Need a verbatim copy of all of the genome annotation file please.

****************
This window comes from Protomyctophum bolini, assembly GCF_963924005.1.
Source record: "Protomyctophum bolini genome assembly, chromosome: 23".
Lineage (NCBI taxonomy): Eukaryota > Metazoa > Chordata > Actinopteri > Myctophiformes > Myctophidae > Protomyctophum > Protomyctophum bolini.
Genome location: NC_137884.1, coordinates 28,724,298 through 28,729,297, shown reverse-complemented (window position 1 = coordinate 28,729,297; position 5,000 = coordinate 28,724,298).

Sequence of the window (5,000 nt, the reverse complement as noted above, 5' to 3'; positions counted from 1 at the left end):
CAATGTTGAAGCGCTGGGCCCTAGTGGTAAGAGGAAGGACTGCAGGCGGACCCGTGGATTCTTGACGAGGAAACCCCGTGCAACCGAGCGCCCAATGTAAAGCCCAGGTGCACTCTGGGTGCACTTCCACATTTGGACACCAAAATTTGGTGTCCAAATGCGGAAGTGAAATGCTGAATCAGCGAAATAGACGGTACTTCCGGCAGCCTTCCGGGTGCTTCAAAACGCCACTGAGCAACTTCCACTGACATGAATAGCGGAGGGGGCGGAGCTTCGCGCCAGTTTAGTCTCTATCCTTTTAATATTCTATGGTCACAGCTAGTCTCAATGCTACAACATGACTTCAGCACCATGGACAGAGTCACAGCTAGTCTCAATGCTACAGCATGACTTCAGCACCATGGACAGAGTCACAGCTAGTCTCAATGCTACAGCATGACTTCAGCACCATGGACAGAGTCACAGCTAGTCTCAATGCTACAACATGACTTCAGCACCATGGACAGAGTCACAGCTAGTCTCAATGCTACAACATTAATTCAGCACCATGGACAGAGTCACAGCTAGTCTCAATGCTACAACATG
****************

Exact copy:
This window comes from Protomyctophum bolini, assembly GCF_963924005.1.
Source record: "Protomyctophum bolini genome assembly, chromosome: 23".
Lineage (NCBI taxonomy): Eukaryota > Metazoa > Chordata > Actinopteri > Myctophiformes > Myctophidae > Protomyctophum > Protomyctophum bolini.
Genome location: NC_137884.1, coordinates 28,724,298 through 28,729,297, shown reverse-complemented (window position 1 = coordinate 28,729,297; position 5,000 = coordinate 28,724,298).

Sequence of the window (5,000 nt, the reverse complement as noted above, 5' to 3'; positions counted from 1 at the left end):
CAATGTTGAAGCGCTGGGCCCTAGTGGTAAGAGGAAGGACTGCAGGCGGACCCGTGGATTCTTGACGAGGAAACCCCGTGCAACCGAGCGCCCAATGTAAAGCCCAGGTGCACTCTGGGTGCACTTCCACATTTGGACACCAAAATTTGGTGTCCAAATGCGGAAGTGAAATGCTGAATCAGCGAAATAGACGGTACTTCCGGCAGCCTTCCGGGTGCTTCAAAACGCCACTGAGCAACTTCCACTGACATGAATAGCGGAGGGGGCGGAGCTTCGCGCCAGTTTAGTCTCTATCCTTTTAATATTCTATGGTCACAGCTAGTCTCAATGCTACAACATGACTTCAGCACCATGGACAGAGTCACAGCTAGTCTCAATGCTACAGCATGACTTCAGCACCATGGACAGAGTCACAGCTAGTCTCAATGCTACAGCATGACTTCAGCACCATGGACAGAGTCACAGCTAGTCTCAATGCTACAACATGACTTCAGCACCATGGACAGAGTCACAGCTAGTCTCAATGCTACAACATTAATTCAGCACCATGGACAGAGTCACAGCTAGTCTCAATGCTACAACATG